“I blush for mankind.” That was Nikolay Karamzin’s withering verdict on the reign of Catherine the Great. Karamzin – who, in the early 19th century, penned a wideranging history of Russia – wasn’t the only historian to disapprove of the empress’s behaviour. In fact, ever since Catherine died in 1796, it seems that critics have been lining up to attack her reputation.
So how did Catherine make Karamzin blush? Of all the many criticisms levelled against her, four stand out: that she usurped the Russian throne from her husband; that she was irredeemably promiscuous, preying on a succession of ever younger men; that she masqueraded as an enlightened monarch while doing little to ameliorate the suffering of the poor; and that she pursued a rapacious foreign policy.
It’s a damaging chargelist indeed. But does it stand up to scrutiny? I believe not. Catherine undoubtedly had her flaws – as a new drama about the empress will lay bare. But examine Catherine’s record within the context of her time and, I would argue, it is hard to avoid the conclusion that she deserves to be judged more sympathetically.
Take the first of her major ‘crimes’: her seizure of power. It’s true that Catherine had no claim to the Russian throne – she was the product of a German princely family that had fallen on hard times. It’s also true that her rise – from anonymous aristocrat to empress of Russia by the age of 33 – was utterly remarkable. Yet her elevation was as much the product of her mother’s opportunism, the diplomatic intrigues of the royal court, and her ability to impress the Russian ruler, Empress Elizabeth, as her own naked ambition.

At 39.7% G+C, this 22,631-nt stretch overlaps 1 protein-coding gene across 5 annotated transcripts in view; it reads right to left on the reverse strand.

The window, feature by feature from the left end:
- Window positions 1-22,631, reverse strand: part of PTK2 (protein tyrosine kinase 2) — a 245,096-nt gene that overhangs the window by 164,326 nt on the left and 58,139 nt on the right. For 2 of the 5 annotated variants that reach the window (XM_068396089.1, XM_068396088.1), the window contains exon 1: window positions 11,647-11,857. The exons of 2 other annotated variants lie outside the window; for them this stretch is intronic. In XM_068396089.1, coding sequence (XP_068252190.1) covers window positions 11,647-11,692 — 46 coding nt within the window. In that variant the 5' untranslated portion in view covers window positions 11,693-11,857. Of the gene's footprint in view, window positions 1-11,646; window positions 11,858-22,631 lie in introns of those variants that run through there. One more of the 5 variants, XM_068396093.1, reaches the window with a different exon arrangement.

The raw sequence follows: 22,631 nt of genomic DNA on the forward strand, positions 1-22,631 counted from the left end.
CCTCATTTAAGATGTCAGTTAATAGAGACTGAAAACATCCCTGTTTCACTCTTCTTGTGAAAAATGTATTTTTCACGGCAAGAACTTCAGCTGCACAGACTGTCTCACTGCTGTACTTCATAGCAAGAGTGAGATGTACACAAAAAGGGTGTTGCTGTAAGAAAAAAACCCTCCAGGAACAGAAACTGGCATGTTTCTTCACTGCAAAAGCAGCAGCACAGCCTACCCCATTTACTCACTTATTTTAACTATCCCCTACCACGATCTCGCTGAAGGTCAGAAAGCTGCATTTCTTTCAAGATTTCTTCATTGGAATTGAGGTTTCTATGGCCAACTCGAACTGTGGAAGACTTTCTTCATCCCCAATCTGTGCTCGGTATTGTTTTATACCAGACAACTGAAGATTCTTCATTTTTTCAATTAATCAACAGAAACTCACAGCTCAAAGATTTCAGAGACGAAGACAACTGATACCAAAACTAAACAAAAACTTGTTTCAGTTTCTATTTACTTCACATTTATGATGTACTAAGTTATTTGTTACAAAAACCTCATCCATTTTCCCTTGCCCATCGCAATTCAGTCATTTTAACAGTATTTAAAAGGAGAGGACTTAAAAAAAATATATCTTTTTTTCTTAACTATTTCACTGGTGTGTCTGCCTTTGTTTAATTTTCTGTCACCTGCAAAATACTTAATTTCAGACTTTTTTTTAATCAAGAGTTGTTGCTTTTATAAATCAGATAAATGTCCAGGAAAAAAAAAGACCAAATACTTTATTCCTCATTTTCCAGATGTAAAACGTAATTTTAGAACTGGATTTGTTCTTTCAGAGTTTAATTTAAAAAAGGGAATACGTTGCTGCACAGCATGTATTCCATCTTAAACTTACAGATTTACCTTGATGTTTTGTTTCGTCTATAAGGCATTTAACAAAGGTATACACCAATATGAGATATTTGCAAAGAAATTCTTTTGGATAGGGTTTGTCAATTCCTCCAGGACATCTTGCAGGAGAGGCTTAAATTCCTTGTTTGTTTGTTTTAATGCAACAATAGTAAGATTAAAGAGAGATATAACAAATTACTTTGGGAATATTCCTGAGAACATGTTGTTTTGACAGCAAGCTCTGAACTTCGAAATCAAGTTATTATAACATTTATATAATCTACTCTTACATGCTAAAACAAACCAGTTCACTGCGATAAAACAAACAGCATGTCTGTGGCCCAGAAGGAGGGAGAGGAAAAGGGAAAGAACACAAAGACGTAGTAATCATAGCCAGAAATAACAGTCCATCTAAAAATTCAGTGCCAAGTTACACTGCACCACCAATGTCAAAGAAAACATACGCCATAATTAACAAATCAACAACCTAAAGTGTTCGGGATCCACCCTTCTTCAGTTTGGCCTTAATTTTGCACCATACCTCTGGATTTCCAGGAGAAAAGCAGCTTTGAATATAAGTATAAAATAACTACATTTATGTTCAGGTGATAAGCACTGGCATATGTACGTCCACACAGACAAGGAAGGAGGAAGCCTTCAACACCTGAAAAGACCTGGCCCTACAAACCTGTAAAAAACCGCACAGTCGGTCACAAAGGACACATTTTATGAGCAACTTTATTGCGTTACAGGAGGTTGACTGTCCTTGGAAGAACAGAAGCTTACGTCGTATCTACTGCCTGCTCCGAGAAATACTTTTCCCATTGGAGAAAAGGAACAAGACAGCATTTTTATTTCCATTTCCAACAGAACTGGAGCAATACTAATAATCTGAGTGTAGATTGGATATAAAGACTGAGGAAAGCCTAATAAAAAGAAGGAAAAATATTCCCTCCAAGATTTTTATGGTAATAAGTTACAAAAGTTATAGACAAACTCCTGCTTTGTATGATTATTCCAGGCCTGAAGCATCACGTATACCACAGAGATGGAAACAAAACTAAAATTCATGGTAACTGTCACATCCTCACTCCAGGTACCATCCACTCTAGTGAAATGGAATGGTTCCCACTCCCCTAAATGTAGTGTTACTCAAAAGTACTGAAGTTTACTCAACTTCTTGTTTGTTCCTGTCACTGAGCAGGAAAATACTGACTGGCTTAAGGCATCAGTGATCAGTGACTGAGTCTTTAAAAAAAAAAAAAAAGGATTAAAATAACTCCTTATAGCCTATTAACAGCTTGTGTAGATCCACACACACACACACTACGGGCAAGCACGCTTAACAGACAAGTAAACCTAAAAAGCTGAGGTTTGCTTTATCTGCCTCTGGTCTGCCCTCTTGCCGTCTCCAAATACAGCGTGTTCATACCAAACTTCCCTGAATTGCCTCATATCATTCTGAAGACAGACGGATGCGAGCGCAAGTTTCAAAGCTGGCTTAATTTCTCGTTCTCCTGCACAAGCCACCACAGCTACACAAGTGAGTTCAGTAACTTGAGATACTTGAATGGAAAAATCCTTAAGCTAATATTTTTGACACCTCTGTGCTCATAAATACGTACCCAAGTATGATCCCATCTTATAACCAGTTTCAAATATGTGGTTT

The key to Catherine’s rise was her betrothal to Empress Elizabeth’s heir, Peter, the Duke of HolsteinGottorp. They married in 1745 and Peter became tsar in 1761. The couple’s marriage was tempestuous and, just over six months after Peter had become tsar (as Peter III), he was overthrown by Catherine with the support of army officers from the elite guards’ regiments, including Catherine’s own lover, Grigory Orlov. A few days after the coup, Peter was killed by Orlov’s brother, supposedly in a drunken brawl.